The soil is the medium in which plants grow. It consists of mineral matter derived from the underlying rocks and organic matter mainly derived from the vegetative cover. The soil is not everywhere the same, its characteristics vary in both vertical and horizontal directions. Almost everyone is aware that soils have different colours and that there is a great difference between sand and clay, but few people are fully aware of the geographical distribution and significance of these differences. This is not surprising since it is only within recent years that soil scientists themselves have begun to study these matters intensively. As the results of their work unfold they are being adopted by geographers and used to amplify geographical description and provide further explanation of geographical problems.
The Soil Profile
All soil description is based upon observation of the soil profile which is the face of a vertical exposure from the surface down to the unaltered parent material. Such a face is seen to be composed of zones or horizons having different colours as well as other physical characteristics.
1. An accumulation of organic debris upon the surface, in various stages of decay. This is particularly noticeable in forest areas and usually absent in grassland. Soil scientists designate it as the A0 horizon.
2. A dark coloured horizon usually containing a relatively high amount of organic matter. This is known as the A 1 and is well developed in grassland soils.
3. A light coloured, leached horizon, well developed under forest vegetation but obscure or lacking in grassland. It is designated A 2.
4. The B horizon in which the material leached from the upper horizons is deposited. It is usually some shade of brown in colour and is somewhat more compact than the A horizon.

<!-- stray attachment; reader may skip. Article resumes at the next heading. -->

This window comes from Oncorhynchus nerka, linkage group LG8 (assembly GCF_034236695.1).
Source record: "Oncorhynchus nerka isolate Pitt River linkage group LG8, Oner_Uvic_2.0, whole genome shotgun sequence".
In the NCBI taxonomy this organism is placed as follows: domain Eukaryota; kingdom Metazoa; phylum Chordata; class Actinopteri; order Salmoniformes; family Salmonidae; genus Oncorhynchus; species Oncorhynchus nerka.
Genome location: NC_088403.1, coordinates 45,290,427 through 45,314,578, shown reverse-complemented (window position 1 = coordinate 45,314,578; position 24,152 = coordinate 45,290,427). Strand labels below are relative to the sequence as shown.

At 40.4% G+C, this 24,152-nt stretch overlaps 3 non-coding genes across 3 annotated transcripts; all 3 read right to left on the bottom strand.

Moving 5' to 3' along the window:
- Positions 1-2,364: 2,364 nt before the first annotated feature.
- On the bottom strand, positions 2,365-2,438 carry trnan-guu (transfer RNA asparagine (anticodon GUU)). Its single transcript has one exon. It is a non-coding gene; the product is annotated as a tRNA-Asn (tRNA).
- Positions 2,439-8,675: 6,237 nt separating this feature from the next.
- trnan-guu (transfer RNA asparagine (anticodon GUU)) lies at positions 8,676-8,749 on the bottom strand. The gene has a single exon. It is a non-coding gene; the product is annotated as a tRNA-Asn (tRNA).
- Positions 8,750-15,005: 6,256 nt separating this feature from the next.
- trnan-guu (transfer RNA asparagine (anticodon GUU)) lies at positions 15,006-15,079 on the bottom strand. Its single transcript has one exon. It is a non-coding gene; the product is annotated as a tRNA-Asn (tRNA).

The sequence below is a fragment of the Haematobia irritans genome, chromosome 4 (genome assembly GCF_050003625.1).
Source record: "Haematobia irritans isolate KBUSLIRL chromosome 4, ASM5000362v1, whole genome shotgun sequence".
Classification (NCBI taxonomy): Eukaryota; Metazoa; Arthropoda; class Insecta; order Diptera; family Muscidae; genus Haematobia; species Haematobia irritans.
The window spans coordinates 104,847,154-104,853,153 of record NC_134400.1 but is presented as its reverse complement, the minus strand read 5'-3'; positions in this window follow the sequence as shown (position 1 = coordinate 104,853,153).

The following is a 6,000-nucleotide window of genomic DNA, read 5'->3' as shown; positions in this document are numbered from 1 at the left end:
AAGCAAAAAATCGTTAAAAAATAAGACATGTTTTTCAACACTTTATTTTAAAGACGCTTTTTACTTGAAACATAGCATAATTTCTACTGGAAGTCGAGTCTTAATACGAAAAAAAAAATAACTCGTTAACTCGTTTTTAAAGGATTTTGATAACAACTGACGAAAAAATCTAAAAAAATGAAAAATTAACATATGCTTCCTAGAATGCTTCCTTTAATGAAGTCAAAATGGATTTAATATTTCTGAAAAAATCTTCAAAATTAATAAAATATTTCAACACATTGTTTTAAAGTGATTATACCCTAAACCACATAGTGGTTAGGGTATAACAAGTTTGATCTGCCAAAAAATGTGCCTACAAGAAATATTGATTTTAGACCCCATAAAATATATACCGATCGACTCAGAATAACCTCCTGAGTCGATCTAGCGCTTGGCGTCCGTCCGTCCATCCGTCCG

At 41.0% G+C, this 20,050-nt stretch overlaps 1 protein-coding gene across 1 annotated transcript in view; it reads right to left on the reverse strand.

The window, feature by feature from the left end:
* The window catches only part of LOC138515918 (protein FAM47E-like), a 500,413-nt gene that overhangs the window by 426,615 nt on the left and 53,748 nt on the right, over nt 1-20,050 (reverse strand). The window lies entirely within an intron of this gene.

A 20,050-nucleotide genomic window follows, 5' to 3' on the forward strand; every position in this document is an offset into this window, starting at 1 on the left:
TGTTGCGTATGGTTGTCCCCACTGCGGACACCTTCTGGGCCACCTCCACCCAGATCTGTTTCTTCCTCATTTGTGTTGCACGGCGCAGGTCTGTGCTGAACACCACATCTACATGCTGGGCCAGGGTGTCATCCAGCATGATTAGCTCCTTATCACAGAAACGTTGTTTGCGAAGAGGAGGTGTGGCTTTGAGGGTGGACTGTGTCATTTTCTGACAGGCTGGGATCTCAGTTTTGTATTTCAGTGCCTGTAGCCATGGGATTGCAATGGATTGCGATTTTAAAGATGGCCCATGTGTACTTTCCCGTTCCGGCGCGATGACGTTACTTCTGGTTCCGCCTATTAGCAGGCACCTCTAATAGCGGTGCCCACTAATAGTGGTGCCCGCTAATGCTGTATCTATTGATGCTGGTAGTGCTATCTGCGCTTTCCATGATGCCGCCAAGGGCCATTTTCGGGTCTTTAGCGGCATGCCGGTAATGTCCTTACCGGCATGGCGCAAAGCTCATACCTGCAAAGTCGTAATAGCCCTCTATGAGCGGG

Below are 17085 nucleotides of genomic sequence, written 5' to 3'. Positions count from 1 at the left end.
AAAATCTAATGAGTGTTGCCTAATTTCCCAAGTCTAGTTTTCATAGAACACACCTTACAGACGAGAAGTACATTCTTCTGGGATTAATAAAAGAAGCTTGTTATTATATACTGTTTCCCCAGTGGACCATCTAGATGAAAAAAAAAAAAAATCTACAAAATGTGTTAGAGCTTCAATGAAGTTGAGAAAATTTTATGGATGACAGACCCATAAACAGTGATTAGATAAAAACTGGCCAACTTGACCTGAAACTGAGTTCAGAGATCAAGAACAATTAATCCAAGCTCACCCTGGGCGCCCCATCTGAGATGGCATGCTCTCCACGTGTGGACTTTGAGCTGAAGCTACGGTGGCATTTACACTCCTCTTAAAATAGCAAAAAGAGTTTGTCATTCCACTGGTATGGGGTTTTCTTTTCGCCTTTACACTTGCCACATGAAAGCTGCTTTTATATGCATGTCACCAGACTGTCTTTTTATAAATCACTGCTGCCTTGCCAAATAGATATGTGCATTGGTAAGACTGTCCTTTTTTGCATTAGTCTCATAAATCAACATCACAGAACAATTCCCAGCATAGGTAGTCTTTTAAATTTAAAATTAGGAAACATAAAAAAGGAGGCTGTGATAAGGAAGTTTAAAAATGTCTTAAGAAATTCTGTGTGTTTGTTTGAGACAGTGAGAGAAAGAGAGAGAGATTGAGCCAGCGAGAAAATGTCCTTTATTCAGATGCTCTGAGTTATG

5. The C horizon or parent material. Because of minor differences soil descriptions often record other horizontal subdivisions such as A 3, B 1, B 2, etc.
Pedogeography or soil geography in its modern sense began with the observations of Dokuchaev, a Russian scientist who was sent out by the Imperial government in the 1870's to classify land for new settlement. He was impressed by the great regional differences in soil qualities throughout the empire. The great grasslands or steppes of southern Russia were underlain by chernozem, rich black soil which when cultivated yielded good crops of wheat. The forests of the north, on the other hand, grew upon grey soil, podzol, which had little natural fertility and required a great deal of careful attention in order to produce rye and potatoes while wheat could not be grown successfully. Dokuchaev found that black soils were formed on many types of bedrock or parent material and that the same rocks might be found under the podzols. It was clear to him that soils were to be correlated with vegetation and climate rather than with bed rock. It was true, of course, that the mineral matter or skeleton of the soil was derived from the bed rock but, provided that enough time has elapsed, all soils formed under the same climatic influences eventually came to be much alike in colour, organic matter content, chemical reaction and natural fertility. This geographic theory of soil distributions was accepted and elaborated by a number of pupils and co-workers of Dokuchaev and has eventually become familiar to soils men and geographers the world over.